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Fragment Assembly - PowerPoint PPT Presentation

Fragment Assembly. Given N reads… Where N ~ 30 million… We need to use a linear-time algorithm. Steps to Assemble a Genome. Some Terminology read a 500-900 long word that comes out of sequencer mate pair a pair of reads from two ends of the same insert fragment

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Where N ~ 30 million…

We need to use a linear-time algorithm

Some Terminology

read a 500-900 long word that comes

out of sequencer

mate pair a pair of reads from two ends

of the same insert fragment

contig a contiguous sequence formed

with no gaps

supercontig an ordered and oriented set

(scaffold) of contigs, usually by mate

pairs

consensus sequence derived from the

in a contig

2. Merge some “good” pairs of reads into longer contigs

3. Link contigs to form supercontigs

4. Derive consensus sequence

..ACGATTACAATAGGTT..

TACA

| ||

||

TAGA

TAGT

• Find pairs of reads sharing a k-mer, k ~ 24

• Extend to full alignment – throw away if not >98% similar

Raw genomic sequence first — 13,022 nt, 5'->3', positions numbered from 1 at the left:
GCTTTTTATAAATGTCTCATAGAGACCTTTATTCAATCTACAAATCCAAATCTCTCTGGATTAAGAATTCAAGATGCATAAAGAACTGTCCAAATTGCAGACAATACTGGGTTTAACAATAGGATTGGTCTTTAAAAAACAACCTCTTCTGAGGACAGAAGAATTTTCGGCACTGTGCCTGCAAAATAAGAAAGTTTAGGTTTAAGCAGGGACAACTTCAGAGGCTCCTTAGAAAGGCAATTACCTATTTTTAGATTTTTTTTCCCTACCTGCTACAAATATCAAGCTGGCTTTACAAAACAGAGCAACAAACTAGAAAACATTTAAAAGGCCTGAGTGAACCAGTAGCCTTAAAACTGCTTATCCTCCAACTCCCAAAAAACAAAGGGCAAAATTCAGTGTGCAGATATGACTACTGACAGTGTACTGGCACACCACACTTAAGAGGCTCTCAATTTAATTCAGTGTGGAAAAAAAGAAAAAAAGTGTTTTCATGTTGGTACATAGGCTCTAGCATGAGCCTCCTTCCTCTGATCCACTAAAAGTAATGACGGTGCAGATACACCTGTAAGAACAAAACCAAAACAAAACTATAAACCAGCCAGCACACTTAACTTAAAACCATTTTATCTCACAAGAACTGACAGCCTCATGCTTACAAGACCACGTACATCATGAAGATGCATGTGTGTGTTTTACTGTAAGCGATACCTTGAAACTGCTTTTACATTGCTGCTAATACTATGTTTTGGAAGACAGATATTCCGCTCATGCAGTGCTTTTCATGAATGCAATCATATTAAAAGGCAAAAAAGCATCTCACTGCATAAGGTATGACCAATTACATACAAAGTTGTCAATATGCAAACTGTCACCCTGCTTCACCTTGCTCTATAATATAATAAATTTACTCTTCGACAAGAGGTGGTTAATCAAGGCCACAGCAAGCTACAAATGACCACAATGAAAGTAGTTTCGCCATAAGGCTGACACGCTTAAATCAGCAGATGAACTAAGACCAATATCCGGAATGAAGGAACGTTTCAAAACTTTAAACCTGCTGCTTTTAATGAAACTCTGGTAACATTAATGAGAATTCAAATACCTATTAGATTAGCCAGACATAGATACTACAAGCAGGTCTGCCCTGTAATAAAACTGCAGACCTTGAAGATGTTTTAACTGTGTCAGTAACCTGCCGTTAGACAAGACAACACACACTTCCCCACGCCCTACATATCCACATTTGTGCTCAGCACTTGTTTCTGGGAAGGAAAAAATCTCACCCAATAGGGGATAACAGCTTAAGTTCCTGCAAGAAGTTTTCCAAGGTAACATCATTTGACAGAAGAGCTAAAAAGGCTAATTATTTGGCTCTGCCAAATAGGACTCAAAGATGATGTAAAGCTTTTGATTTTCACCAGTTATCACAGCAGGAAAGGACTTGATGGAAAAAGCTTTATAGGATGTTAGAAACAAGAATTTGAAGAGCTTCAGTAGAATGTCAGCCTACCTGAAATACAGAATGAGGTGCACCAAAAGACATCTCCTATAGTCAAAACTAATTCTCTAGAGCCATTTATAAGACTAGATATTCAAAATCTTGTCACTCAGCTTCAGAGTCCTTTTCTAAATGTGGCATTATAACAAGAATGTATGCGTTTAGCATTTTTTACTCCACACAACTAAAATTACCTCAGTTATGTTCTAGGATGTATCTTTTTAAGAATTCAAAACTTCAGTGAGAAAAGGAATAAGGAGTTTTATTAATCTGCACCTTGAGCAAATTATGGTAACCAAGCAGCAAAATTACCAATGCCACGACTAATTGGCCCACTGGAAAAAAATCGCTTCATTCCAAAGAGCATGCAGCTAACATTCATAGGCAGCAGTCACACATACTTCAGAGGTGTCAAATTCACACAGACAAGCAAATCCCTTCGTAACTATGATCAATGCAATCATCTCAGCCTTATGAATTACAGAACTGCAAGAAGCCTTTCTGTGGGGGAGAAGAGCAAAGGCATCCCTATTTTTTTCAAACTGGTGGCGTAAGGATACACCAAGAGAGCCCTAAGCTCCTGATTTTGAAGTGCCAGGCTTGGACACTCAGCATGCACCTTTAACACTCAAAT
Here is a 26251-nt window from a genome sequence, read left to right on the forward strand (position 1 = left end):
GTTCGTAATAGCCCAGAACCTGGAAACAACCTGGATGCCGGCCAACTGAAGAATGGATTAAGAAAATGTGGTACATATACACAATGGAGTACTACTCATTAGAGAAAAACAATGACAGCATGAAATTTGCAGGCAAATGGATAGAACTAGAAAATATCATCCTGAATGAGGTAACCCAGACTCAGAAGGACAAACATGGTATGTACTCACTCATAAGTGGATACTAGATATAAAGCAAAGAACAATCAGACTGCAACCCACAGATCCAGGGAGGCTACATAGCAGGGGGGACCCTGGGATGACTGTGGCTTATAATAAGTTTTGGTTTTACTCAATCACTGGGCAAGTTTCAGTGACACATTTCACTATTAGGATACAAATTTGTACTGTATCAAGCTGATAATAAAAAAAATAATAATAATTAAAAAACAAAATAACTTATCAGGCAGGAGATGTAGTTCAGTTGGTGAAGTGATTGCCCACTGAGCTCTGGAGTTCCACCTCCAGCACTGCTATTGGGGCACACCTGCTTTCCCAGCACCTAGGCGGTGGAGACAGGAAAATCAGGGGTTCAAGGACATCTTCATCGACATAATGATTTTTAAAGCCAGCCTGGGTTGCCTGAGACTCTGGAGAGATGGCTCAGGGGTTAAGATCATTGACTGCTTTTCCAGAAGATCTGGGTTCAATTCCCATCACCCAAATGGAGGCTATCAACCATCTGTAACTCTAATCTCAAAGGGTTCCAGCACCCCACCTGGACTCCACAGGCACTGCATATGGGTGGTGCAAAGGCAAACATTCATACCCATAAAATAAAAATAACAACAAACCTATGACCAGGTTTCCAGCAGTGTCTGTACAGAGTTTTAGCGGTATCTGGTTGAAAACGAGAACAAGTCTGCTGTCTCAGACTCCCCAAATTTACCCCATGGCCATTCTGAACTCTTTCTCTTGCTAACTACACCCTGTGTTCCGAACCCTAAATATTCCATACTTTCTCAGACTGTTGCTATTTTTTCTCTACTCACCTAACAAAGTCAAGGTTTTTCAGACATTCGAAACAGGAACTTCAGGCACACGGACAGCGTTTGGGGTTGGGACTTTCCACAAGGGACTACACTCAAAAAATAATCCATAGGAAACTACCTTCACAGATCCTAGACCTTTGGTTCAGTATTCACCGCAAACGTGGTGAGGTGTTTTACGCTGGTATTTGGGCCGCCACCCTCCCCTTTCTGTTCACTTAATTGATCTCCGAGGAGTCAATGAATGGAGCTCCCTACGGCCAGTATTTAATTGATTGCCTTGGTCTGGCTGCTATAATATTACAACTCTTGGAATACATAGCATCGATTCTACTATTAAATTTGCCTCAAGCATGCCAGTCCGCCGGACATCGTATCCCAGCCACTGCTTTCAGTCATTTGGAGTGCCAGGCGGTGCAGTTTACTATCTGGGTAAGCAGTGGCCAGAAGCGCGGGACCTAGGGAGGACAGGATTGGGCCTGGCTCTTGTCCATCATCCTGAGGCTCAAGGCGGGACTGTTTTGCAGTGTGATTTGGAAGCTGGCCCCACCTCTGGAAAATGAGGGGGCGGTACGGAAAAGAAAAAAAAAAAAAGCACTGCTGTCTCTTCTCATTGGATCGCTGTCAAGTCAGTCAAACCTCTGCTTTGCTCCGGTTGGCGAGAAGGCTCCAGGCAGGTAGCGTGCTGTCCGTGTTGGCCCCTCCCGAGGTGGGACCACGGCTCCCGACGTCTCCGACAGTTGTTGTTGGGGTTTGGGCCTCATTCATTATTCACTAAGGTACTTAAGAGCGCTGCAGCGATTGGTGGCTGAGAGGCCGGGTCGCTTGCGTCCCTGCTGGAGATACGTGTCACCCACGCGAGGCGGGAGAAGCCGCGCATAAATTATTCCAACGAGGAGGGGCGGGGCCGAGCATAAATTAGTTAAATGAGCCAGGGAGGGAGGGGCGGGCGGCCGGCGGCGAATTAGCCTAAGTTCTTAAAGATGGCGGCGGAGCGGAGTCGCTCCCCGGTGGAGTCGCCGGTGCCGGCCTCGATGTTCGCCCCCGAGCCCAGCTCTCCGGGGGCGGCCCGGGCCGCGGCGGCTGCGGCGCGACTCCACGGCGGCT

TAGATTACACAGATTAC

|||||||||||||||||

TAGATTACACAGATTAC

• Caveat: repeats

• ALU k-mers could cause up to 1,000,0002 comparisons

• Solution:

• Discard all k-mers that occur “too often”

• Set cutoff to balance sensitivity/speed tradeoff, according to genome at hand and computing resources available

• Correcterrors using multiple alignment

TAGATTACACAGATTACTGA

TAGATTACACAGATTACTGA

TAGATTACACAGATTACTGA

TAGATTACACAGATTACTGA

TAGATTACACAGATTATTGA

TAG-TTACACAGATTATTGA

TAGATTACACAGATTACTGA

TAGATTACACAGATTACTGA

TAG-TTACACAGATTACTGA

TAG-TTACACAGATTATTGA

insert A

correlated errors—

probably caused by repeats

 disentangle overlaps

replace T with C

TAGATTACACAGATTACTGA

TAGATTACACAGATTACTGA

TAGATTACACAGATTACTGA

In practice, error correction removes

up to 98% of the errors

TAG-TTACACAGATTATTGA

TAG-TTACACAGATTATTGA

• Overlap graph:

• Edges: overlaps (ri, rj, shift, orientation, score)

from two regions of

the genome (blue

and red) that contain

the same repeat

Note:

of course, we don’t

know the “color” of

these nodes

Unitigs:

Gene Myers, 95

• Repeats shorter than read length are easily resolved

• Read that spans across a repeat disambiguates order of flanking regions

• Repeats with more base pair diffs than sequencing error rate are OK

• We throw overlaps between two reads in different copies of the repeat

• To make the genome appear less repetitive, try to:

• Decrease sequencing error rate

Role of error correction:

Discards up to 98% of single-letter sequencing errors

decreases error rate

 decreases effective repeat content

 increases contig length

Normal density

Too dense

 Overcollapsed

Overcollapsed?

Find all links between unique contigs

Connect contigs incrementally, if  2 links

supercontig

(aka scaffold)